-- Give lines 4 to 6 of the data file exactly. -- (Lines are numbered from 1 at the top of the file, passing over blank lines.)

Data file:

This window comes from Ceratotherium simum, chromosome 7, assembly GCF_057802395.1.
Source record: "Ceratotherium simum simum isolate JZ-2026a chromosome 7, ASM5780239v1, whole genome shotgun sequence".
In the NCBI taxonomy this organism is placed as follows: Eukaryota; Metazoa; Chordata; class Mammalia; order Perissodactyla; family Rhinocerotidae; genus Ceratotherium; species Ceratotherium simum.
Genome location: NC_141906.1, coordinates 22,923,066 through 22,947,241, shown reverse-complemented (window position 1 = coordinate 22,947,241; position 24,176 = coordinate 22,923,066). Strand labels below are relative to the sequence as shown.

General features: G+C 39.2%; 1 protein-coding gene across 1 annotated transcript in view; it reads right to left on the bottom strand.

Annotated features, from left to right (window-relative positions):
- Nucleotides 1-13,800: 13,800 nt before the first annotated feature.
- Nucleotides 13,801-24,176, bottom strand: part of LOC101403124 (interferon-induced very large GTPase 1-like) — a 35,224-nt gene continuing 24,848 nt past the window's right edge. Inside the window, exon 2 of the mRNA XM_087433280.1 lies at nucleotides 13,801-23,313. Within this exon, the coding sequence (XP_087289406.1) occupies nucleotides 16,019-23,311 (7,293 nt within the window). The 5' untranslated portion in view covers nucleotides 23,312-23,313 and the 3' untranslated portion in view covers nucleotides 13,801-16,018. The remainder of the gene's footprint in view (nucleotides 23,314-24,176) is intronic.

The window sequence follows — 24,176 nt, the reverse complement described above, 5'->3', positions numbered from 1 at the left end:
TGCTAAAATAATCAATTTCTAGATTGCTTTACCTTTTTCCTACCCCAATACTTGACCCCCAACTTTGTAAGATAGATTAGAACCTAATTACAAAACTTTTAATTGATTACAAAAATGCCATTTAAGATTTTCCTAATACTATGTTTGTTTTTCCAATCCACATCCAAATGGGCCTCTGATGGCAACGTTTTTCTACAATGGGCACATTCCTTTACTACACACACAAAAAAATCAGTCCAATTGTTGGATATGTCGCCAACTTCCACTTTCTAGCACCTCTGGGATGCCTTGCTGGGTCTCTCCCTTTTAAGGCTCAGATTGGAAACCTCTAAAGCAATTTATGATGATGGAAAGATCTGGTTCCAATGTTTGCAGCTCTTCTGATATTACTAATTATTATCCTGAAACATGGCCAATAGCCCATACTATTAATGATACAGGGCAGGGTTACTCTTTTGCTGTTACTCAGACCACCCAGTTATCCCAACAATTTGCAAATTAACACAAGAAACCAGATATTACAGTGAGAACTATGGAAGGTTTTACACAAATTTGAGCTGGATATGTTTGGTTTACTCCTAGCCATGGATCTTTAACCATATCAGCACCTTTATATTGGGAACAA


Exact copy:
Genome location: NC_141906.1, coordinates 22,923,066 through 22,947,241, shown reverse-complemented (window position 1 = coordinate 22,947,241; position 24,176 = coordinate 22,923,066). Strand labels below are relative to the sequence as shown.

General features: G+C 39.2%; 1 protein-coding gene across 1 annotated transcript in view; it reads right to left on the bottom strand.

Annotated features, from left to right (window-relative positions):